US President Donald Trump pressed Japanese Prime Minister Shinzo Abe to have Japanese automakers produce more vehicles in the US, according to a readout of their recent meeting provided by the US ambassador to Japan on Saturday.
The two discussed recent public announcements by Japanese car makers, including Toyota Motor’s decision to invest more in US plants.
“We talked about the need to see more movement in that direction but I think the President feels positive we will see such movement because all the economics support that,”said Ambassador William Hagerty.
Mr Trump told a campaign rally in Wisconsin on Saturday that Mr Abe said Japan would invest US$40 billion (S$55 billion) in US car factories.
Toyota, Japan’s largest automaker, said last month it would exceed a 2017 pledge to invest US$10 billion over five years with a new commitment to reach nearly US$13 billion over that period.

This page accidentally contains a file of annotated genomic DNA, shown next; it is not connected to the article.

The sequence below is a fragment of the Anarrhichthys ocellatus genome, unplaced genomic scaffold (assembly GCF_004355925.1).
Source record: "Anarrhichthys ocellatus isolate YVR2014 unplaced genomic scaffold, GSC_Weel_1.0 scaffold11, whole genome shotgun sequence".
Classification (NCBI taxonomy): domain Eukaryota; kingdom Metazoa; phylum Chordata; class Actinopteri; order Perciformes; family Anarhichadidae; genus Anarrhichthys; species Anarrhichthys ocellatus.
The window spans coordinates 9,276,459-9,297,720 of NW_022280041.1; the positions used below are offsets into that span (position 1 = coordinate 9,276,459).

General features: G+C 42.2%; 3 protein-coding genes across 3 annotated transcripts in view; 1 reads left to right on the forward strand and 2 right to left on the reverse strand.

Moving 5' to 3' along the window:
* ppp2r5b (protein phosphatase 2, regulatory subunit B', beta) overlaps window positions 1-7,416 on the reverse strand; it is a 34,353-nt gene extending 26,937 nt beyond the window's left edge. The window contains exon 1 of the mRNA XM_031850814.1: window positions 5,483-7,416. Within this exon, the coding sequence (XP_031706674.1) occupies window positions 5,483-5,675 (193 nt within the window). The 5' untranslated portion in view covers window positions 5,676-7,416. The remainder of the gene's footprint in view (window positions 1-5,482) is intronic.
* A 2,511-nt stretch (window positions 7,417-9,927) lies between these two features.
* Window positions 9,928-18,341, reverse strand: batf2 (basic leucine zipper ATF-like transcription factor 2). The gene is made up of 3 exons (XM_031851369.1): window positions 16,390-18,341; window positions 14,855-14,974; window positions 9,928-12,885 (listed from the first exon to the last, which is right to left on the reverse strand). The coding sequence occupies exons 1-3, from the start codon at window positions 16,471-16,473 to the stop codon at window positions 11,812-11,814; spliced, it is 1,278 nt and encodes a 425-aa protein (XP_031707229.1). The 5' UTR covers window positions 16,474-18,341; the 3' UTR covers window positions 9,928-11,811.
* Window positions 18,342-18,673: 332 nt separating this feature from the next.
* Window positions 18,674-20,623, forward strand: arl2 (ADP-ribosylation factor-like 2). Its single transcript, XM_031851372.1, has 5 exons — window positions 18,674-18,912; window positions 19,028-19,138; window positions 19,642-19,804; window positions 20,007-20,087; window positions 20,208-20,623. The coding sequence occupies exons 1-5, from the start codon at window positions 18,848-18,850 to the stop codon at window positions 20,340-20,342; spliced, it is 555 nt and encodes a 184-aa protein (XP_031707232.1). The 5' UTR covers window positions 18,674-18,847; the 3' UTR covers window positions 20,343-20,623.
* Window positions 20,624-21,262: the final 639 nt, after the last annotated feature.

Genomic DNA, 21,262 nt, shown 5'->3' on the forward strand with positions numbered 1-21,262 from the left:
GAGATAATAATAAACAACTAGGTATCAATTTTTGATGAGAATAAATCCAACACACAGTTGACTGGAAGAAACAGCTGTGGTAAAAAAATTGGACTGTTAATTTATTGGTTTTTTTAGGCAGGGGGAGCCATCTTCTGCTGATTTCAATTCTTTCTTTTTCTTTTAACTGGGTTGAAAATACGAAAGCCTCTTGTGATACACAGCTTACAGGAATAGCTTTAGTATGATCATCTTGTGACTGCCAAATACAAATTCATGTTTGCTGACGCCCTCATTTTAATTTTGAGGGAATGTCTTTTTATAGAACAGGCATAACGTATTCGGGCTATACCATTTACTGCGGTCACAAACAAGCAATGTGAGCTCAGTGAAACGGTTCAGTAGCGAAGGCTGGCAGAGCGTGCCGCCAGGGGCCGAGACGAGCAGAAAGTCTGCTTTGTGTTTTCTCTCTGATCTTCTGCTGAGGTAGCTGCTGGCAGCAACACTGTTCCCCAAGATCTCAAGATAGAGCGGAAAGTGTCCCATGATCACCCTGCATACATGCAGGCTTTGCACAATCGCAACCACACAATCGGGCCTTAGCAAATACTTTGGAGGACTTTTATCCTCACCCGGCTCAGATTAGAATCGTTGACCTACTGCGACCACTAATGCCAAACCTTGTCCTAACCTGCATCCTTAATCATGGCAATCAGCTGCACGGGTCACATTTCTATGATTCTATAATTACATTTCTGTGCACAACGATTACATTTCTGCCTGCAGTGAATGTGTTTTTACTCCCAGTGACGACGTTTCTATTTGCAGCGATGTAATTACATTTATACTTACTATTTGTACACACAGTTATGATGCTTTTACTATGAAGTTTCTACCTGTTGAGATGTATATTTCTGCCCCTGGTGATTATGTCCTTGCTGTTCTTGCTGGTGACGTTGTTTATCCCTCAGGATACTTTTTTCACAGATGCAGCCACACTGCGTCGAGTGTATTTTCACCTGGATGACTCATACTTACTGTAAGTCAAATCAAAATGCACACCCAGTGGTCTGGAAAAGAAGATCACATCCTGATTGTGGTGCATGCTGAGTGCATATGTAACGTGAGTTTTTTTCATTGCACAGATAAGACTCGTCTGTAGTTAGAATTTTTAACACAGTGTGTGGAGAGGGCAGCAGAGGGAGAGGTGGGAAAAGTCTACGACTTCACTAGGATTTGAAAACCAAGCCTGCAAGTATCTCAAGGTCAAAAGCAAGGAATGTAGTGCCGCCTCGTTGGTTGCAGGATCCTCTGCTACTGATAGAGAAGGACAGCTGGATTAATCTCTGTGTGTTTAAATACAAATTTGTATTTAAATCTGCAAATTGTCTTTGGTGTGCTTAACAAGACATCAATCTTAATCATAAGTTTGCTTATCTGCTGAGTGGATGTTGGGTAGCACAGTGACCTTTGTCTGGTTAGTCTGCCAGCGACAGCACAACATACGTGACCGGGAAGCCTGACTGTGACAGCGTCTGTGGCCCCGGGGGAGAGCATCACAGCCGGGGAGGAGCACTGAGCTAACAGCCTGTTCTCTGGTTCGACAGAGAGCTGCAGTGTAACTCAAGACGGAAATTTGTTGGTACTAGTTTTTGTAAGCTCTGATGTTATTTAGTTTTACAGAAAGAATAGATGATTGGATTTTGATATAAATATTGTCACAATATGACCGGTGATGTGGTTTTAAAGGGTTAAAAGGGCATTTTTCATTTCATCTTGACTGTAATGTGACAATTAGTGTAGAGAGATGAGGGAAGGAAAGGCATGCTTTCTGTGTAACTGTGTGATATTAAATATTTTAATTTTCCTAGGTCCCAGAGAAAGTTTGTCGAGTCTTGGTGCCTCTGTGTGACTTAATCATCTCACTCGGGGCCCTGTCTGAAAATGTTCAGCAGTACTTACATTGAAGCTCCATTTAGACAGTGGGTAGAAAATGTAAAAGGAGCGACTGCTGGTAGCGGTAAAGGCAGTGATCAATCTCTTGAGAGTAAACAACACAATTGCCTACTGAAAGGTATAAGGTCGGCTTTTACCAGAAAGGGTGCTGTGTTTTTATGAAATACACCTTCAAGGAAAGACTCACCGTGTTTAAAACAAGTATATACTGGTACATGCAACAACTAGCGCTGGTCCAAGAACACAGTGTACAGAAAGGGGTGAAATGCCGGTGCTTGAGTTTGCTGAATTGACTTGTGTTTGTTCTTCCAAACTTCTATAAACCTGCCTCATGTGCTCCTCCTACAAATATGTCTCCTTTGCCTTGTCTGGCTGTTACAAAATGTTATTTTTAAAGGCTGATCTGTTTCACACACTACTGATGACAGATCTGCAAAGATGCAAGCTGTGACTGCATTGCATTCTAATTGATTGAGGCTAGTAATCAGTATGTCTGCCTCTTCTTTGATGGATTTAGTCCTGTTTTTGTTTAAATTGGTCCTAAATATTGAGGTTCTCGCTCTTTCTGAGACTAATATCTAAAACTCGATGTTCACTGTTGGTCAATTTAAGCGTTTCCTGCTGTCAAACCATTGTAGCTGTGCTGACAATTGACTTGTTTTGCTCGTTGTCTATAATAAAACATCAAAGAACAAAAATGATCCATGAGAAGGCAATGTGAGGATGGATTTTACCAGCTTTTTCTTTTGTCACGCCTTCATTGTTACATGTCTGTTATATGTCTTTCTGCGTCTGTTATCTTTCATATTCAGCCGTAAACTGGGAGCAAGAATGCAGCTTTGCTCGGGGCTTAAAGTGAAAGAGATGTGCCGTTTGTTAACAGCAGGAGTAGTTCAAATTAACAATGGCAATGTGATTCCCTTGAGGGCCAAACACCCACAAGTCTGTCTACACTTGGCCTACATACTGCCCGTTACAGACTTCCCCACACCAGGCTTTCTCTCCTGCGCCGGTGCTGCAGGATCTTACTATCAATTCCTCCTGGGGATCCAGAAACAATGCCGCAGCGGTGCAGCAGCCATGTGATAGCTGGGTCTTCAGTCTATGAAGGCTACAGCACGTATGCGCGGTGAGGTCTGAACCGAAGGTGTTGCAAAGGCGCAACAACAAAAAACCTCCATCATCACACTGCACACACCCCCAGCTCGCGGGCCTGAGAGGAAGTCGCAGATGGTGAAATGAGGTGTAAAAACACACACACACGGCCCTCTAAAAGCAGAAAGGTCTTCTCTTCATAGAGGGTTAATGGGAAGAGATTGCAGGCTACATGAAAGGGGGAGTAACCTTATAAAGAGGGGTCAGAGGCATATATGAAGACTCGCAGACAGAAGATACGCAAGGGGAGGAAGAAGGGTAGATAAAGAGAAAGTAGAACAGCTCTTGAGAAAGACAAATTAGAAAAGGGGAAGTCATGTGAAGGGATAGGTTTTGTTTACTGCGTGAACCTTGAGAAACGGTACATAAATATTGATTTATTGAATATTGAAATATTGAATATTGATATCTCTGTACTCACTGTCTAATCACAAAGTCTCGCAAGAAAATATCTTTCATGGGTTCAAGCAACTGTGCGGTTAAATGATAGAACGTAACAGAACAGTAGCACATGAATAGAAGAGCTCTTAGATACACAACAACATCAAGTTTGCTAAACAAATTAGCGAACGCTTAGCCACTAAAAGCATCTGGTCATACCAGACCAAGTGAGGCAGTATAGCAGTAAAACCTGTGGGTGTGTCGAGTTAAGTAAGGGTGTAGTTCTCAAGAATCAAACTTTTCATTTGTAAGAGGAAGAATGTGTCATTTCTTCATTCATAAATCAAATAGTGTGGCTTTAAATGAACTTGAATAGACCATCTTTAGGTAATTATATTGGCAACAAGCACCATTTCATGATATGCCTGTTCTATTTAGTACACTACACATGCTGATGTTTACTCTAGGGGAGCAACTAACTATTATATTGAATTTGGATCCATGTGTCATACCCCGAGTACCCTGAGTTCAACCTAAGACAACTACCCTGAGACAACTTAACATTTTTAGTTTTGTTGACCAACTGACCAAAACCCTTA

Mr Trump has prodded Japanese automakers to add more jobs in the US as the White House threatens to impose tariffs of up to 25 per cent on imported vehicles, on the grounds of national security.
Mr Trump on Friday said it is possible that the US and Japan could reach a new bilateral trade deal by the time he visits Tokyo in May, but he and Mr Abe cited areas where they differ on trade.
“We want to ensure that the US has trading terms with Japan that are no less favourable than any other nation,” Mr Hagerty said in a phone call with reporters.
He added that Mr Trump is planning to attend the summit of the Group of 20 industrialised nations set to take place in Osaka, Japan, in June.
Separately, Mr Trump was optimistic trade talks with China would be successful, the ambassador said. – REUTERS
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